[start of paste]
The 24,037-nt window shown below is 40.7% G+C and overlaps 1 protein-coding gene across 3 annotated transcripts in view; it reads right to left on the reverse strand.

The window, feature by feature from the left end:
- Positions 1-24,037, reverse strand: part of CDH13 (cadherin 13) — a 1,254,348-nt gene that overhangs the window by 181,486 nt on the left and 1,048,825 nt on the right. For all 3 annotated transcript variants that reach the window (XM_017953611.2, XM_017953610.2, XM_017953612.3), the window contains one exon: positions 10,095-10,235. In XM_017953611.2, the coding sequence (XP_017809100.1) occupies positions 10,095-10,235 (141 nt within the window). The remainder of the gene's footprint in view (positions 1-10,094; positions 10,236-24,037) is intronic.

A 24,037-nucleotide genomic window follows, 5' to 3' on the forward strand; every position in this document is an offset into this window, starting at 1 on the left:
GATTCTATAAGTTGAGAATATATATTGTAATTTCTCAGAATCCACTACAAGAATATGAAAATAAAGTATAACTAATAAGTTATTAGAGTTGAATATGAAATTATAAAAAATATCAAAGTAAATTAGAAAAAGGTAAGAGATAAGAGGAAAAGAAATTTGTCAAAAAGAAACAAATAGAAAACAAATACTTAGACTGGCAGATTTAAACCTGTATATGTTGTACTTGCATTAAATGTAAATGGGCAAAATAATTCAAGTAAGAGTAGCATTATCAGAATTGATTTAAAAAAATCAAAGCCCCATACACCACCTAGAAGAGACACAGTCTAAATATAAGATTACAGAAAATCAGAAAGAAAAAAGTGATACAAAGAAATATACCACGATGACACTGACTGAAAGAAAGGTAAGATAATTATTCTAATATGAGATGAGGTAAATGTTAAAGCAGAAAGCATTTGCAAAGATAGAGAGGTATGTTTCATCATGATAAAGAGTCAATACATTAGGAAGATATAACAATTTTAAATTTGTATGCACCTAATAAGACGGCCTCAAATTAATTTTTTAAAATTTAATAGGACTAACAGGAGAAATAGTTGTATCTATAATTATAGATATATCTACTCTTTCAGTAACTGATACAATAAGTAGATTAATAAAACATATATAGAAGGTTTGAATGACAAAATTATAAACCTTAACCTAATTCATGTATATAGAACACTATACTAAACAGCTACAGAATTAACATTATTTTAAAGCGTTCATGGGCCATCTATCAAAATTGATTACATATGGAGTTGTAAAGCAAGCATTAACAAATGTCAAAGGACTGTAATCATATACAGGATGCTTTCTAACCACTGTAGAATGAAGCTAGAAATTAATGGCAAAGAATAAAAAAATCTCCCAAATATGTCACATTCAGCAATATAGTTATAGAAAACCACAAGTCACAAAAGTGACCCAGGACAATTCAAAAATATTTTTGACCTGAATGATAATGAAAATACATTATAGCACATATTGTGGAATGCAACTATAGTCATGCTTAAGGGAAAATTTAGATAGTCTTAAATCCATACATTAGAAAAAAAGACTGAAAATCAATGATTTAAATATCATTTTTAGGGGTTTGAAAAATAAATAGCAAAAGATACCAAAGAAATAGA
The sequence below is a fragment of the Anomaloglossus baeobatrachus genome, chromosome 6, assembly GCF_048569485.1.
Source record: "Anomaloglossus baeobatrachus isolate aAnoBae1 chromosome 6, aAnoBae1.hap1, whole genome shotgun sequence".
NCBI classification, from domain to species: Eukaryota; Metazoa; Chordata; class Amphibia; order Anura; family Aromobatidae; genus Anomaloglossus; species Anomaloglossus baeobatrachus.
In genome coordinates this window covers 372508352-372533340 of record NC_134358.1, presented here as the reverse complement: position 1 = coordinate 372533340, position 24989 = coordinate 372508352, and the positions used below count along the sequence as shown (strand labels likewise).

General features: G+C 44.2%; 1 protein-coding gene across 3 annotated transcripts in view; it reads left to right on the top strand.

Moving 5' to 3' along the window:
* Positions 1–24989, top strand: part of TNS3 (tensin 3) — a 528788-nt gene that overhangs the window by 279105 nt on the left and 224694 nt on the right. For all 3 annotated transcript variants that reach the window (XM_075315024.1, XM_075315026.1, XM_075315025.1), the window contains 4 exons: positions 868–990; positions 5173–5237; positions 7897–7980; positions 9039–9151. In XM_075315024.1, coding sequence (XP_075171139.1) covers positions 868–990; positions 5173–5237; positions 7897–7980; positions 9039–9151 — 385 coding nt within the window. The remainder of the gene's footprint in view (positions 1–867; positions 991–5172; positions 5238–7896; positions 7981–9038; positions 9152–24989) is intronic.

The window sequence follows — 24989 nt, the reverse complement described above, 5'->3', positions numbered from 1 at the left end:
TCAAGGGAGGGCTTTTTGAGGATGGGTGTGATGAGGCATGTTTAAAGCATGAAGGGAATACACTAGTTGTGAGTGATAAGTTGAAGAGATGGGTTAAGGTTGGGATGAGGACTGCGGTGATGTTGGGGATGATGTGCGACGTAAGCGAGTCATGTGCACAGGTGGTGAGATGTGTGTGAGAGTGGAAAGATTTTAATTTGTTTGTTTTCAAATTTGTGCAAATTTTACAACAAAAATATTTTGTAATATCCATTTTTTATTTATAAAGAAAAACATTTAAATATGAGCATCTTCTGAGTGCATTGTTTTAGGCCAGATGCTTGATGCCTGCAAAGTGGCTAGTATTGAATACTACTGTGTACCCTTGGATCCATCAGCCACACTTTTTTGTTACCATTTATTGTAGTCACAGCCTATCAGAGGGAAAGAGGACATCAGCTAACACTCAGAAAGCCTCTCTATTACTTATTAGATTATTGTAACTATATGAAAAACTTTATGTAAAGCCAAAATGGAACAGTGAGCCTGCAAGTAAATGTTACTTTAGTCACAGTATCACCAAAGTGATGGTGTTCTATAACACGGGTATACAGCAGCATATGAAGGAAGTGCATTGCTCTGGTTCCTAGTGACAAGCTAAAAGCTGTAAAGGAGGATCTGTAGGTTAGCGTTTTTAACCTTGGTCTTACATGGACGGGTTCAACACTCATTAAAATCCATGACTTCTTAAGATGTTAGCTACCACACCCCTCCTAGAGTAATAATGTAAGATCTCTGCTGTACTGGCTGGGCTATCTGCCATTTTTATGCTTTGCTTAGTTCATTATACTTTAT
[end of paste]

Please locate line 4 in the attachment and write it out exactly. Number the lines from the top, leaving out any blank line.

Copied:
A 24,037-nucleotide genomic window follows, 5' to 3' on the forward strand; every position in this document is an offset into this window, starting at 1 on the left: